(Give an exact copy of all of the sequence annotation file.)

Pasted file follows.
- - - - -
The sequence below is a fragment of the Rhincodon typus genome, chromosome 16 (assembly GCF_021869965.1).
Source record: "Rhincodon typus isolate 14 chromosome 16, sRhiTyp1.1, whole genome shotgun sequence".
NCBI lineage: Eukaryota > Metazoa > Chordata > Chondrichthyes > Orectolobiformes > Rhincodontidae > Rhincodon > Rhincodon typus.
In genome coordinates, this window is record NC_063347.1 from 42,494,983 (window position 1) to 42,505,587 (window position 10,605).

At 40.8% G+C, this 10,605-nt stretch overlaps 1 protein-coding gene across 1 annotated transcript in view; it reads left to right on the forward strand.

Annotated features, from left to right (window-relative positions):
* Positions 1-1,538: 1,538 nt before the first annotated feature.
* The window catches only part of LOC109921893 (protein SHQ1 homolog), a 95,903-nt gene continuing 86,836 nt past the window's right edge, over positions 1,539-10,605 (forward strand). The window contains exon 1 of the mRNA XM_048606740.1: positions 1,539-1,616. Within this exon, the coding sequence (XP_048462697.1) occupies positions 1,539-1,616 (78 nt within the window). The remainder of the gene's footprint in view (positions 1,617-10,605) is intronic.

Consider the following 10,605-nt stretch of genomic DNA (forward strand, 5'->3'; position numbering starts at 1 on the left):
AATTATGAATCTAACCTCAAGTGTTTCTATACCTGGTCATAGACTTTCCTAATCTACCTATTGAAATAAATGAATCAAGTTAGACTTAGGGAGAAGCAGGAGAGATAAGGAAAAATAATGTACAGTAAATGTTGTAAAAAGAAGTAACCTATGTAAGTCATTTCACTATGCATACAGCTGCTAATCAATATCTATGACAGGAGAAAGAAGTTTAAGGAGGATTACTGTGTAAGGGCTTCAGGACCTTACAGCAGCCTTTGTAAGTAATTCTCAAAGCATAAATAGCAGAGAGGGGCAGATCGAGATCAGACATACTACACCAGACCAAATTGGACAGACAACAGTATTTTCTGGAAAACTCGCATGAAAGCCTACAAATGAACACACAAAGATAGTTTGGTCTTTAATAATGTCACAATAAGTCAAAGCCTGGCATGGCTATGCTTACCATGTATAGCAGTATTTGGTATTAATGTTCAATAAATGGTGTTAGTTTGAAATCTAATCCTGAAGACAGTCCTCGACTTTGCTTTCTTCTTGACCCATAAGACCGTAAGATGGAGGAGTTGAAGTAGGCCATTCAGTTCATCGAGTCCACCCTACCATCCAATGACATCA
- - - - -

The sequence below is a fragment of the Rhincodon typus genome, chromosome 16 (assembly GCF_021869965.1).
Source record: "Rhincodon typus isolate 14 chromosome 16, sRhiTyp1.1, whole genome shotgun sequence".
NCBI lineage: Eukaryota > Metazoa > Chordata > Chondrichthyes > Orectolobiformes > Rhincodontidae > Rhincodon > Rhincodon typus.
In genome coordinates, this window is record NC_063347.1 from 42,494,983 (window position 1) to 42,505,587 (window position 10,605).

At 40.8% G+C, this 10,605-nt stretch overlaps 1 protein-coding gene across 1 annotated transcript in view; it reads left to right on the forward strand.

Annotated features, from left to right (window-relative positions):
* Positions 1-1,538: 1,538 nt before the first annotated feature.
* The window catches only part of LOC109921893 (protein SHQ1 homolog), a 95,903-nt gene continuing 86,836 nt past the window's right edge, over positions 1,539-10,605 (forward strand). The window contains exon 1 of the mRNA XM_048606740.1: positions 1,539-1,616. Within this exon, the coding sequence (XP_048462697.1) occupies positions 1,539-1,616 (78 nt within the window). The remainder of the gene's footprint in view (positions 1,617-10,605) is intronic.

Consider the following 10,605-nt stretch of genomic DNA (forward strand, 5'->3'; position numbering starts at 1 on the left):
AATTATGAATCTAACCTCAAGTGTTTCTATACCTGGTCATAGACTTTCCTAATCTACCTATTGAAATAAATGAATCAAGTTAGACTTAGGGAGAAGCAGGAGAGATAAGGAAAAATAATGTACAGTAAATGTTGTAAAAAGAAGTAACCTATGTAAGTCATTTCACTATGCATACAGCTGCTAATCAATATCTATGACAGGAGAAAGAAGTTTAAGGAGGATTACTGTGTAAGGGCTTCAGGACCTTACAGCAGCCTTTGTAAGTAATTCTCAAAGCATAAATAGCAGAGAGGGGCAGATCGAGATCAGACATACTACACCAGACCAAATTGGACAGACAACAGTATTTTCTGGAAAACTCGCATGAAAGCCTACAAATGAACACACAAAGATAGTTTGGTCTTTAATAATGTCACAATAAGTCAAAGCCTGGCATGGCTATGCTTACCATGTATAGCAGTATTTGGTATTAATGTTCAATAAATGGTGTTAGTTTGAAATCTAATCCTGAAGACAGTCCTCGACTTTGCTTTCTTCTTGACCCATAAGACCGTAAGATGGAGGAGTTGAAGTAGGCCATTCAGTTCATCGAGTCCACCCTACCATCCAATGACATCA